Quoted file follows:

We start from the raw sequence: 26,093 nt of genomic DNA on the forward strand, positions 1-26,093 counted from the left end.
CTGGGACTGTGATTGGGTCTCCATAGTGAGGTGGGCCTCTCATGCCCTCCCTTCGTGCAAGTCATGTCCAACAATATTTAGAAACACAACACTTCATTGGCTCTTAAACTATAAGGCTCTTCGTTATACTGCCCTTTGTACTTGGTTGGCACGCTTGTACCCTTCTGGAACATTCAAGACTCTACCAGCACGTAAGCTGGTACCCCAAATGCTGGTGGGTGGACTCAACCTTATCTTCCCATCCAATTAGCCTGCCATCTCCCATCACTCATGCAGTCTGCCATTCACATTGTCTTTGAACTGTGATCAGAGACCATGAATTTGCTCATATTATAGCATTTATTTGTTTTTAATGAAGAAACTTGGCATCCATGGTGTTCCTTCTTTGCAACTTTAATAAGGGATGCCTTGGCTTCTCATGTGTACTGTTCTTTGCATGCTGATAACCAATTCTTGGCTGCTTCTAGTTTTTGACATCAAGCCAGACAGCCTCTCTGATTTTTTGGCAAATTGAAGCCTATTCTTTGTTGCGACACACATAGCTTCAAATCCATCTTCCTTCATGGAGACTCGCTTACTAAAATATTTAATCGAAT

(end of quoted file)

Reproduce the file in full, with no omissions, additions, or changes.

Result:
We start from the raw sequence: 26,093 nt of genomic DNA on the forward strand, positions 1-26,093 counted from the left end.
CTGGGACTGTGATTGGGTCTCCATAGTGAGGTGGGCCTCTCATGCCCTCCCTTCGTGCAAGTCATGTCCAACAATATTTAGAAACACAACACTTCATTGGCTCTTAAACTATAAGGCTCTTCGTTATACTGCCCTTTGTACTTGGTTGGCACGCTTGTACCCTTCTGGAACATTCAAGACTCTACCAGCACGTAAGCTGGTACCCCAAATGCTGGTGGGTGGACTCAACCTTATCTTCCCATCCAATTAGCCTGCCATCTCCCATCACTCATGCAGTCTGCCATTCACATTGTCTTTGAACTGTGATCAGAGACCATGAATTTGCTCATATTATAGCATTTATTTGTTTTTAATGAAGAAACTTGGCATCCATGGTGTTCCTTCTTTGCAACTTTAATAAGGGATGCCTTGGCTTCTCATGTGTACTGTTCTTTGCATGCTGATAACCAATTCTTGGCTGCTTCTAGTTTTTGACATCAAGCCAGACAGCCTCTCTGATTTTTTGGCAAATTGAAGCCTATTCTTTGTTGCGACACACATAGCTTCAAATCCATCTTCCTTCATGGAGACTCGCTTACTAAAATATTTAATCGAAT